Hepatitis C virus (HCV) infection, the most common blood-borne infection in the United States, is most frequently transmitted through injection drug use . Although HCV infection can be acute and self-limiting, approximately 75%–85% of infected persons will develop chronic illness. Of the estimated 3.5 million persons in the United States with chronic HCV infection, approximately 75% were born during the period 1945–1965 (ie, baby boomers) [1-3]. Chronic HCV infection has been referred to as a silent epidemic. Approximately 50% of those with chronic infection are unaware of their status and do not receive recommended medical care and treatment, increasing the possibility of progression to liver disease, cirrhosis, liver cancer, and death [1, 2].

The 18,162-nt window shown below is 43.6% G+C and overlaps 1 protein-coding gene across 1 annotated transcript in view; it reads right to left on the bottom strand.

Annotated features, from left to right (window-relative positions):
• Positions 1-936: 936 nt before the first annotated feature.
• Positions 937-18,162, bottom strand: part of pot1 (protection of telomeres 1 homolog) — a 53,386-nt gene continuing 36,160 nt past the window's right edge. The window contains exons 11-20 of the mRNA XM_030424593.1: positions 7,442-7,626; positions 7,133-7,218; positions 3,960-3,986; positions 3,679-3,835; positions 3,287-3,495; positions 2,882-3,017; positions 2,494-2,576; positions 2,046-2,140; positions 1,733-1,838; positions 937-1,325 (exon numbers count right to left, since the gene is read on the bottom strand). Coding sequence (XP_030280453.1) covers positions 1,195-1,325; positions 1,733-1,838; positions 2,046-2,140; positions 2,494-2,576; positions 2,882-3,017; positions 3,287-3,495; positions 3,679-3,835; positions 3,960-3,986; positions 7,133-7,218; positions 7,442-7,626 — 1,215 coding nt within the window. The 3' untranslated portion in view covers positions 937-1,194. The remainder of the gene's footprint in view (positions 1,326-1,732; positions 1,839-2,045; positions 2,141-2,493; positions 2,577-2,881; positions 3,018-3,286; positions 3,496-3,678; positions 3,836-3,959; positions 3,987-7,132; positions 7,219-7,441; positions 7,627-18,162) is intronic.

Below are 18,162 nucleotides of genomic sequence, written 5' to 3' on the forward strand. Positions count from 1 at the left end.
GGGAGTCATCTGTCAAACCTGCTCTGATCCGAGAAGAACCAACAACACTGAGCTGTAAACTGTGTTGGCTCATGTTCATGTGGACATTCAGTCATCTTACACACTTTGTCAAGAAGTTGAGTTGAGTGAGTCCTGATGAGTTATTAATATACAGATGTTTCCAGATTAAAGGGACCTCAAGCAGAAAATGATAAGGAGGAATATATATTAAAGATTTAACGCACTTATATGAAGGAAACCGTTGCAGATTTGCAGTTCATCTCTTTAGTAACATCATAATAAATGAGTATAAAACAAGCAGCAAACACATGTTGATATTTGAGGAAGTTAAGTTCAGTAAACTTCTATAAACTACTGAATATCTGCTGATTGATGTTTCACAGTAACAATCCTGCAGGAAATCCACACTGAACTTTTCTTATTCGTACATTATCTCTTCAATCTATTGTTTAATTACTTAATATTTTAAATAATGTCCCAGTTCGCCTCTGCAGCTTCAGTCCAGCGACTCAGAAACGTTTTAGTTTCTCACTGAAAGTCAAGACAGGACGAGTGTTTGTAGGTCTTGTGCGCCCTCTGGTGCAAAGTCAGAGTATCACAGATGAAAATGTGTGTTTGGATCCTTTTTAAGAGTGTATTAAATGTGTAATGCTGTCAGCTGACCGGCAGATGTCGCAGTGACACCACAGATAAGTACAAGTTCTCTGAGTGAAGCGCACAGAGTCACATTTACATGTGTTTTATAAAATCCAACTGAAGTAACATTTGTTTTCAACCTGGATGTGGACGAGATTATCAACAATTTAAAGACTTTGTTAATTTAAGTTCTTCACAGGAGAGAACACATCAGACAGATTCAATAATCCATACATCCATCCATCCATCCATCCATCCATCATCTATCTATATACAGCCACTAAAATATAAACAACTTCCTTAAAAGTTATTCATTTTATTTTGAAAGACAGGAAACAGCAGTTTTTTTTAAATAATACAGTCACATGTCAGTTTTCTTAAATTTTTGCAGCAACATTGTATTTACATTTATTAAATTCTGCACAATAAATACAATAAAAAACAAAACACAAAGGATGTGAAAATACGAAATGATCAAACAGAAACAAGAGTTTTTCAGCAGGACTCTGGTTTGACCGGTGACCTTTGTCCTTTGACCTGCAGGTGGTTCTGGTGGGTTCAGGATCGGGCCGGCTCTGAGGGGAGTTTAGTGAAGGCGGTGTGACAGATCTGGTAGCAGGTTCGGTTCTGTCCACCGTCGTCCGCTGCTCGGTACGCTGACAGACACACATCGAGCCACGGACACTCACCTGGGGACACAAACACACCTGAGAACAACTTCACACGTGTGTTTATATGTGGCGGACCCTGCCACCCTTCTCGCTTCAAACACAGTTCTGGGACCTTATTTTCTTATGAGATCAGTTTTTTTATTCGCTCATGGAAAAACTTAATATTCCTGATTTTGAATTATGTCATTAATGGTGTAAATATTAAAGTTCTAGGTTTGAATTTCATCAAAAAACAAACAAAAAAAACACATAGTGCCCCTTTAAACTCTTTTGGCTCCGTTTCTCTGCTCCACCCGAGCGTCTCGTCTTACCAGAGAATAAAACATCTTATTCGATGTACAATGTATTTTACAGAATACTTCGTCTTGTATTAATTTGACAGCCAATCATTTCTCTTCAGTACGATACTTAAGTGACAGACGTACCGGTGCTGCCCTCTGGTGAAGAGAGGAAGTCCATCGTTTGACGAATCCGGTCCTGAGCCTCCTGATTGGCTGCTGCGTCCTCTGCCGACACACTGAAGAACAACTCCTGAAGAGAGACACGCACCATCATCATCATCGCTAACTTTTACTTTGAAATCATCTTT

Hepatitis C in North Carolina: Two epidemics with one public health response.
Rhea, S., Fleischauer, A., Foust, E., & Davies, M. (2016). Hepatitis C in North Carolina: Two epidemics with one public health response. North Carolina Medical Journal, 77(3), 190-192. https://doi.org/10.18043/ncm.77.3.190